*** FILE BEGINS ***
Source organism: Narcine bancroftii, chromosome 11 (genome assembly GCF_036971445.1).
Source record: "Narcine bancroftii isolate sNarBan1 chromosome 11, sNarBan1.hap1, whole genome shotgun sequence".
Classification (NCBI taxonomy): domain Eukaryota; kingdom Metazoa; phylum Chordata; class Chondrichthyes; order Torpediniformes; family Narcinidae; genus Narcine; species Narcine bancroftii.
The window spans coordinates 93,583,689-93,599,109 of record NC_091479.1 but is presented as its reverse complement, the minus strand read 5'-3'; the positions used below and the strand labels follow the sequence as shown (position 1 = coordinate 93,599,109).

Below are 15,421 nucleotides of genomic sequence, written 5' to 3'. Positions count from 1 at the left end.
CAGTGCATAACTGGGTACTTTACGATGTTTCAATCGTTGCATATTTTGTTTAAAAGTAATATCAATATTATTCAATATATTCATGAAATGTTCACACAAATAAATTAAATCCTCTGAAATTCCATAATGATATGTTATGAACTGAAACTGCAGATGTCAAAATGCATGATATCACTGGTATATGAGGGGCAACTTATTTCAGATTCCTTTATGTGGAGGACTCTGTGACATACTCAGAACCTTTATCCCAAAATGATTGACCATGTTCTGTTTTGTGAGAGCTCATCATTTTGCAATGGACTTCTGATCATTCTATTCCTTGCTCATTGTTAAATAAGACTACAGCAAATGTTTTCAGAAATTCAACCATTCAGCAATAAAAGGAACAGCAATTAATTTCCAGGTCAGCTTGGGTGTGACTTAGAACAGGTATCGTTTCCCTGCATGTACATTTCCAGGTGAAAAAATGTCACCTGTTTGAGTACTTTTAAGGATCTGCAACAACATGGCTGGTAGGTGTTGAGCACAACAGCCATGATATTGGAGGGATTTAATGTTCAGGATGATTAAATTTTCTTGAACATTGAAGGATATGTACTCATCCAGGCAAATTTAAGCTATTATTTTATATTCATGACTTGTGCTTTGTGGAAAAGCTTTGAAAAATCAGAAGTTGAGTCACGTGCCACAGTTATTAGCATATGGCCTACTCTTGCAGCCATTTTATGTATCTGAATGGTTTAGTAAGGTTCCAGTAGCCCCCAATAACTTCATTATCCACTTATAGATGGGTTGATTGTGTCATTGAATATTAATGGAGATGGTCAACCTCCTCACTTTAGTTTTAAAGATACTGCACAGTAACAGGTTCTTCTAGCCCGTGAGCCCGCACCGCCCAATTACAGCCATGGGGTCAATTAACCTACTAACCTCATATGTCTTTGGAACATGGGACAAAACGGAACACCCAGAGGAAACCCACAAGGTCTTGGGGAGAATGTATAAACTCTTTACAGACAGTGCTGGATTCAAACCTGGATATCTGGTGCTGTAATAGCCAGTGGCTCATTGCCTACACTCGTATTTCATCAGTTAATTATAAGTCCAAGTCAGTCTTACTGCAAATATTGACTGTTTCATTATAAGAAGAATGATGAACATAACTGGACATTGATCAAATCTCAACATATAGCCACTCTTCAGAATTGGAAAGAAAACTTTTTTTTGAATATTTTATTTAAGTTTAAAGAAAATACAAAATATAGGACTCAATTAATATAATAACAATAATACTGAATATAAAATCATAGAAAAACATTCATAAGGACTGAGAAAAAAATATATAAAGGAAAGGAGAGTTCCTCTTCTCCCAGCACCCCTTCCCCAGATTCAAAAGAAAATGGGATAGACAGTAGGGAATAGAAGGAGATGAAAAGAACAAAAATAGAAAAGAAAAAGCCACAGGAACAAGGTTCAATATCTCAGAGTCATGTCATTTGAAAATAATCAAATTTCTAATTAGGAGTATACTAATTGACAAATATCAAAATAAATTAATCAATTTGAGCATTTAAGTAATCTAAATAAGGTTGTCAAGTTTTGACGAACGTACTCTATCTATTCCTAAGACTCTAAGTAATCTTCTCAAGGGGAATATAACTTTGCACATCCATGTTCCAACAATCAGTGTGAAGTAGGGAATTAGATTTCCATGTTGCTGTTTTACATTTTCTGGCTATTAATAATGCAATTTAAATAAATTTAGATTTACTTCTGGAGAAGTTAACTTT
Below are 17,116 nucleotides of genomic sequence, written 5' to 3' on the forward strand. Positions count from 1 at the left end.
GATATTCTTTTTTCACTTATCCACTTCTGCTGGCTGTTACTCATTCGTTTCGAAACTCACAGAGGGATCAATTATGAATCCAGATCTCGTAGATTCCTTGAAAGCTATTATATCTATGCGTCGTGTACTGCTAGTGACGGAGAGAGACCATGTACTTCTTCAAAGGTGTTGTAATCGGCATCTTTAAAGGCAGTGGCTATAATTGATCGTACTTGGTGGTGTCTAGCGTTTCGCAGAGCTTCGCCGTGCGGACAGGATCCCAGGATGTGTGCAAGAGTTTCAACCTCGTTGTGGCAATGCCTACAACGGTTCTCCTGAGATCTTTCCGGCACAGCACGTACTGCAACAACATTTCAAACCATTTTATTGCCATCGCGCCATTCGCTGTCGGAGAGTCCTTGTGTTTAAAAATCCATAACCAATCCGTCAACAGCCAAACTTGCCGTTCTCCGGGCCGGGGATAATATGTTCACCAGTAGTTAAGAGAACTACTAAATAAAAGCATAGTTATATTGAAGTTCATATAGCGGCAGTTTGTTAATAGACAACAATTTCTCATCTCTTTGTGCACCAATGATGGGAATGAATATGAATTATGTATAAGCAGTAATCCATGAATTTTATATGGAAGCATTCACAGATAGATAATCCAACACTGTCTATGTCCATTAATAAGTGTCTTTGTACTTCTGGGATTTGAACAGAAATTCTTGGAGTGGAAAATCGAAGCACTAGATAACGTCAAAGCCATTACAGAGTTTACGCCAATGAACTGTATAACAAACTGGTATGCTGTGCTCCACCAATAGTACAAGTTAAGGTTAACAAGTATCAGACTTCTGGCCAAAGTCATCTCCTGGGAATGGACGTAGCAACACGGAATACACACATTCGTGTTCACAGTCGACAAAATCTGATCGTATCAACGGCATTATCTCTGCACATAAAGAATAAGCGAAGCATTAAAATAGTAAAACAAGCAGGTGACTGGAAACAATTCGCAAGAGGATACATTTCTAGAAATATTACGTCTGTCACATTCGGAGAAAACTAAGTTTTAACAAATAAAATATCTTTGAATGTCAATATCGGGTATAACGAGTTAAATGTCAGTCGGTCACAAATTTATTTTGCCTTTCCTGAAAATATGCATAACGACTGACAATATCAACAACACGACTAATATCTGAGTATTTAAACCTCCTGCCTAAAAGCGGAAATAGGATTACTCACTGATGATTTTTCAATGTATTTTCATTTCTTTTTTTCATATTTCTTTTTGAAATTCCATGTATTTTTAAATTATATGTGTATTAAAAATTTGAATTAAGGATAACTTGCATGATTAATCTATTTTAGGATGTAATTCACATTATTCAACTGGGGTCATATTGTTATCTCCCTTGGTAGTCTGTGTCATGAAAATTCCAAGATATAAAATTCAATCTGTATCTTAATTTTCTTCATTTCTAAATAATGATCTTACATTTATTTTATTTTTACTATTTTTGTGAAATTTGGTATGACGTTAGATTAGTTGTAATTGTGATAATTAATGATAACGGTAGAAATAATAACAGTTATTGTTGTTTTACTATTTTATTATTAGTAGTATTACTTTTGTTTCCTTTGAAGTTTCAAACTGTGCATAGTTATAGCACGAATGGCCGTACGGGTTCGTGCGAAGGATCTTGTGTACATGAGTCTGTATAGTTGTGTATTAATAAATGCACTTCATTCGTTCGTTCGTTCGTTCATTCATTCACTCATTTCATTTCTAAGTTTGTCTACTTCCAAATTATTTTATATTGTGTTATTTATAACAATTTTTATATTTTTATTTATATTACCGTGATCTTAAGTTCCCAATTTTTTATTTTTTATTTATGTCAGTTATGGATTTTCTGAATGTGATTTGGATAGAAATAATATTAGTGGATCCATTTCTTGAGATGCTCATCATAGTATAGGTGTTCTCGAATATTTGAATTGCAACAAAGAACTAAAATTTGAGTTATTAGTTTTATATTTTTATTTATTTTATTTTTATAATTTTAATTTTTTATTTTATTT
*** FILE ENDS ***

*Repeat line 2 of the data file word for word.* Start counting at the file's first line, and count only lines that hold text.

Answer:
Source record: "Narcine bancroftii isolate sNarBan1 chromosome 11, sNarBan1.hap1, whole genome shotgun sequence".